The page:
Vancouver Public Library changes booking policies for events
Nearly a year after hosting a controversial blogger's event, Vancouver Public Library has revamped its booking policies.
Last January the library's decision to allow Meghan Murphy to speak in one of its meeting rooms drew protests.
Murphy is known for being outspoken about transgender issues. She's argued, for example, that transgender women shouldn't be allowed to use women's change rooms.
At the time, VPL said it had zero tolerance for discrimination, but asserted that "free speech and intellectual freedom are fundamental values of public libraries." Even so, the library has now updated its booking policies and requires a pre-screening process.
"We found there was a lot of confusion about who could make decisions about denying or cancelling a rental and how we make those decisions," Christina de Castell, chief librarian, told CTV News Vancouver.
"We felt the booking room policy needed to be updated to be clear about the language and how we balance values. The consciousness of discrimination of equity-seeking groups is changing in Canada, and we have decided to consult with the B.C. human rights commissioner to help us prevent discrimination."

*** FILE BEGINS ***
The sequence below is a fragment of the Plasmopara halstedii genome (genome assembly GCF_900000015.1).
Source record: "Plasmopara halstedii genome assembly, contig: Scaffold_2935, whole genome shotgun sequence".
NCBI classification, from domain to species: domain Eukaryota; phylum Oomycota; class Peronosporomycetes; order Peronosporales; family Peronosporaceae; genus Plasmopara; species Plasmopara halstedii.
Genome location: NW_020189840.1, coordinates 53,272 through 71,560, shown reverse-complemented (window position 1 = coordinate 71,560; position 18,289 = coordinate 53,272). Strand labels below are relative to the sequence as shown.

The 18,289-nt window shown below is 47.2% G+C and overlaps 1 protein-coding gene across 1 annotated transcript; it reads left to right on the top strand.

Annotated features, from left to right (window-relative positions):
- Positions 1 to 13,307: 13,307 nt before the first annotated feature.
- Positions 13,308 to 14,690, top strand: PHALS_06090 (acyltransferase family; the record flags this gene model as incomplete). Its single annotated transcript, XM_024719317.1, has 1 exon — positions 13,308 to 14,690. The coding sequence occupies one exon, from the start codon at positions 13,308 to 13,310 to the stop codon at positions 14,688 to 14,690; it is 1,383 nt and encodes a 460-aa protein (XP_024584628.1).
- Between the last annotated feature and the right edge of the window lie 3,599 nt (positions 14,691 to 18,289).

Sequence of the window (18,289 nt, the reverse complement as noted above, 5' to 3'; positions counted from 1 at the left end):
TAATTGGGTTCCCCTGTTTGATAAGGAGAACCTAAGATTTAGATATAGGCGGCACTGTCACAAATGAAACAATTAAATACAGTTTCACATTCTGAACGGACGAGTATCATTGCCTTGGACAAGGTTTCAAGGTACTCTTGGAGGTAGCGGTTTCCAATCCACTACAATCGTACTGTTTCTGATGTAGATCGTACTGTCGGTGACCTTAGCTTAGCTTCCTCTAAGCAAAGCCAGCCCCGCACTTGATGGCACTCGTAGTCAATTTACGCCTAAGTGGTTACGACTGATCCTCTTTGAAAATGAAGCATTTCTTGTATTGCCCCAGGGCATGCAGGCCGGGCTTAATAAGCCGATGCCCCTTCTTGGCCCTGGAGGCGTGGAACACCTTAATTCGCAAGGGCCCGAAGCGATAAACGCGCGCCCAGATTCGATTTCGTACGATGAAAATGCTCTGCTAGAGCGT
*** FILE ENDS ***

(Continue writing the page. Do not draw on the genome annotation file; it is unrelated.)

Through the pre-screening process, the library conducts a risk assessment where they look at each of the speakers booked and what kinds of affiliations they have. Speakers are now required to be booked at least six weeks in advance.
"The procedure is intended to limit the likelihood that prohibited activities, including hate speech (as defined by law), will take place on library premises, and to assist the library in identifying events that may require additional preparation by library staff," VPL's updated public meeting rooms and facilities use page says.
The library's decision to allow Murphy to speak resulted in it being banned from this year's Pride Parade.
"During this event, five speakers asserted that trans women are not women and should not be treated as women," the Vancouver Pride Society said back in July. "We support debate, even that which we find objectionable or offensive, but not past the point that the speech is discriminatory based on protected grounds."
It's not known if the library will be invited back to next year's parade.
The library says it will consider each event on a case-by-case basis and that anyone who doesn't violate the Criminal Code or the province's human rights code is welcome to book an event.
"It is hard to sometimes uphold the freedom of expression rights of groups you don’t necessarily agree with and we see that as our obligation, as a library," de Castell said. "We are a place for everyone in Vancouver and that means we don't mean exclude one group in order to include another."